There are many others issues to consider, but the four listed above provide the foundation on which to begin the process.

Let's Get Technical
As you would expect, technology also plays a major role in starting your Web-based business:

  1. Web Site Hosting — you need to shop around for a Web hosting company that will give you the most bang for your buck. That is especially important if you plan to rely on your host provider for your e-commerce engine and shopping cart. There are thousands of them out there, like the used car lots and dealerships that line a highway just outside your local city limits. Pay close attention to the customer support services offered. For example, some offer Web-site building templates, shopping cart services and live 24/7 support.

    Some hosting providers will offer services for less than competitors, but reliability and experience are critical. It is one thing to offer the service. Reliability is quite a different matter. Ask for a list of other clients and then view those sites. Also, do not forget the axiom "you get what you pay for." With rare exception, the more reliable companies charge more for their services. Quite simply, it takes more money to provide a higher quality of service and product options.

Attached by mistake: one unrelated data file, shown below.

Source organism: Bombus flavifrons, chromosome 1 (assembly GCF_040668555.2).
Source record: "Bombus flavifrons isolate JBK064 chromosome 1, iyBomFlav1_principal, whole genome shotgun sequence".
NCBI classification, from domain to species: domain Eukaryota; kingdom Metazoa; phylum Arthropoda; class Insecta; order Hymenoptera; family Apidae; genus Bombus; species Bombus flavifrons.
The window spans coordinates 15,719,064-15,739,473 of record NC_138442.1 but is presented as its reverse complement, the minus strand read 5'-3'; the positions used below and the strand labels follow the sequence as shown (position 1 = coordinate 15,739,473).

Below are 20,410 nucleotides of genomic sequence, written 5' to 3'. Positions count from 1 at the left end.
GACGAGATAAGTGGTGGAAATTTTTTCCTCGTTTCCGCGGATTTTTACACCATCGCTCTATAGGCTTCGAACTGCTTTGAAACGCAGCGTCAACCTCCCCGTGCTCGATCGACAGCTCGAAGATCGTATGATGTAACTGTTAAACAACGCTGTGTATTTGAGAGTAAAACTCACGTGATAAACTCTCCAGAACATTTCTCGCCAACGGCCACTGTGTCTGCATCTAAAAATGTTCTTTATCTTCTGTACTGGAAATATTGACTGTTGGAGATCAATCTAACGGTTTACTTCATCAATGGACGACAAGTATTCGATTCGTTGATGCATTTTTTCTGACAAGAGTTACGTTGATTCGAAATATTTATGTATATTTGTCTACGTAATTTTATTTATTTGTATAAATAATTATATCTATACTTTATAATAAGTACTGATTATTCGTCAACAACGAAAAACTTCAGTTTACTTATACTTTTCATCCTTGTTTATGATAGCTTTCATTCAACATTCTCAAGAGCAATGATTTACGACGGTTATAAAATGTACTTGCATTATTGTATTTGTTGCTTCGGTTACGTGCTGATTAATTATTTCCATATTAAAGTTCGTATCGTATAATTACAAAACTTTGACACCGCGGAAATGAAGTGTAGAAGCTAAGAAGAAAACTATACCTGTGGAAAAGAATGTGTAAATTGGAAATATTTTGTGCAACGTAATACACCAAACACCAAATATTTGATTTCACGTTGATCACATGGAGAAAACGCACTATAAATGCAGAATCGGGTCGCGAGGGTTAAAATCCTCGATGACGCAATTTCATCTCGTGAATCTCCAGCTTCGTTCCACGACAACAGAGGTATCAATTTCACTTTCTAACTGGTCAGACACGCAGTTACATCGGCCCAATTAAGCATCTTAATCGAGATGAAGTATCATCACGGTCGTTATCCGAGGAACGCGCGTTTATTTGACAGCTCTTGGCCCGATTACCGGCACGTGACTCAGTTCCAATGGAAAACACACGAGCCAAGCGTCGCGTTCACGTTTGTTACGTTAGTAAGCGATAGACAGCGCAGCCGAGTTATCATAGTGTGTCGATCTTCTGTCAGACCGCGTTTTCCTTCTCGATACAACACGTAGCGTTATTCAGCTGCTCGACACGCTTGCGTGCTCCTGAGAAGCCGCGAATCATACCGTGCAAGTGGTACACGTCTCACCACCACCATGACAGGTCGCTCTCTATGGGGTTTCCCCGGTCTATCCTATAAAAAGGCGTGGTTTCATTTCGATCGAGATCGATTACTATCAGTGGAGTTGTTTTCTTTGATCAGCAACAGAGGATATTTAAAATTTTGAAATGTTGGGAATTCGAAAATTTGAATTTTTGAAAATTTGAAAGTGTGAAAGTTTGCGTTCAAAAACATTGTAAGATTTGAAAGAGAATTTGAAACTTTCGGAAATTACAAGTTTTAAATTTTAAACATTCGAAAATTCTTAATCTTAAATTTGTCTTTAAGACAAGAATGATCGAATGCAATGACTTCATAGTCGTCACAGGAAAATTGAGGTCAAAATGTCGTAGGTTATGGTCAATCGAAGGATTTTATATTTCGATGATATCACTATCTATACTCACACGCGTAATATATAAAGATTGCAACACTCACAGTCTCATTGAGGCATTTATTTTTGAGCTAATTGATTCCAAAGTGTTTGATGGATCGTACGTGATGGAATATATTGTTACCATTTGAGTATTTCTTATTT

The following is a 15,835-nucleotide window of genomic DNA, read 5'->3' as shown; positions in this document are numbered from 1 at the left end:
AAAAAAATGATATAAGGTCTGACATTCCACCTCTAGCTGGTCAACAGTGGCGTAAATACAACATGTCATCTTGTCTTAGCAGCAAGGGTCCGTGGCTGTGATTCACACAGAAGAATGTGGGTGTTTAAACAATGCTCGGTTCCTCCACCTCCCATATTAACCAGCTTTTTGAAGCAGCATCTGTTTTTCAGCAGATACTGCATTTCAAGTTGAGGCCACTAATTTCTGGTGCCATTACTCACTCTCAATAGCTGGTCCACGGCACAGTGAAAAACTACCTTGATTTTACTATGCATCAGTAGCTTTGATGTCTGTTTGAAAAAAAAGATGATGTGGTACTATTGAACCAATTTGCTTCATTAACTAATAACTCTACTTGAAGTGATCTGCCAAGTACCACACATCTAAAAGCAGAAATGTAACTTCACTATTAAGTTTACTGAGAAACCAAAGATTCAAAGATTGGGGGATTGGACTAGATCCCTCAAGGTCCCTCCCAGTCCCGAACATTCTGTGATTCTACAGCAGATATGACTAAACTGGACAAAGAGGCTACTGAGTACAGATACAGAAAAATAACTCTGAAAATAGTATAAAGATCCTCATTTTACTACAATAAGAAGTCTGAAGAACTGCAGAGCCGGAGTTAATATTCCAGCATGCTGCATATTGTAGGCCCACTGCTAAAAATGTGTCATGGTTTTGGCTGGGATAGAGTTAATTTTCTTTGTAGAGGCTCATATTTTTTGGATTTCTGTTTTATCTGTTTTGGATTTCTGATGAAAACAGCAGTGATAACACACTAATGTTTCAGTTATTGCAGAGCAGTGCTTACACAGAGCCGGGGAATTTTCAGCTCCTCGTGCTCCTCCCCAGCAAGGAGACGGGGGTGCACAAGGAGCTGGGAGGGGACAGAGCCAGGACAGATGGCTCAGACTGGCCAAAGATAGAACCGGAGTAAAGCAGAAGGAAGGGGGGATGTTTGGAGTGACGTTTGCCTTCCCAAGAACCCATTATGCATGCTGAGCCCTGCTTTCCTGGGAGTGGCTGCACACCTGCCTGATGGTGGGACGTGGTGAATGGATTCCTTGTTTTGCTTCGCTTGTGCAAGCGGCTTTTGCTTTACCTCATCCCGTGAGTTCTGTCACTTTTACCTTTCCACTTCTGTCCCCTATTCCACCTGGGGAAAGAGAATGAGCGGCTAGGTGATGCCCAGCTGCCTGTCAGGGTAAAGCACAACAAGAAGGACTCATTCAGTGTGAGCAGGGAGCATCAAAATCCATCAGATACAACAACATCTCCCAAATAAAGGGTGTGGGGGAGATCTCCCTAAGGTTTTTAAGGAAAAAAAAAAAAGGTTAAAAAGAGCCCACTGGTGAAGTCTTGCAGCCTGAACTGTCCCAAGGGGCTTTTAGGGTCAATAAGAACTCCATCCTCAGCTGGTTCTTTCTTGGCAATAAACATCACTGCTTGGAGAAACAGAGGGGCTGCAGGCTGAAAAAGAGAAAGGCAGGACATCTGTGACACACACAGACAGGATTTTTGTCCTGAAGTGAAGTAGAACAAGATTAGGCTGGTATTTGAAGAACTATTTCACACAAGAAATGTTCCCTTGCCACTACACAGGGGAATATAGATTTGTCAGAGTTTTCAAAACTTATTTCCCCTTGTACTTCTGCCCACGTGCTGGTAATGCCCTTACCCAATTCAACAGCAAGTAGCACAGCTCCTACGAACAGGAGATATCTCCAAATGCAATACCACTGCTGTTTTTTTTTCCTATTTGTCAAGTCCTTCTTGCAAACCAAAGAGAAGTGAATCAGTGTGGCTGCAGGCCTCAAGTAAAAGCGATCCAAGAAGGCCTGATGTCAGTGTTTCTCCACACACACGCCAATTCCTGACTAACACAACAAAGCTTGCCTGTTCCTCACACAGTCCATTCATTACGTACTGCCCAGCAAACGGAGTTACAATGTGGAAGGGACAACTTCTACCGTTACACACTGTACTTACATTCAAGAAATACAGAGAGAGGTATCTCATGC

2. Search Engine Optimization — I suspect you don't need any explanation of why you should optimize your Web site content for a high ranking in the major search engines. You have four primary Web site submission options:

    • Free submission: There is no charge for submitting your Web site page(s). Dmoz and Google are the two most popular access points for free submission. Alternatives include AddMe, Submit Express and Superb Submit Pro. They are not search engines, but they do direct your submissions to a variety of smaller and industry-specific search engines.

    • One-time fee: Your cost of one-time submissions varies with the search engine. For example, Yahoo charges $299 annually. An example of a more economical, optional format is offered by Submission Pro, which provides tiers of prices and levels of search engine submission. This provides an economical option to the startup watching its budget.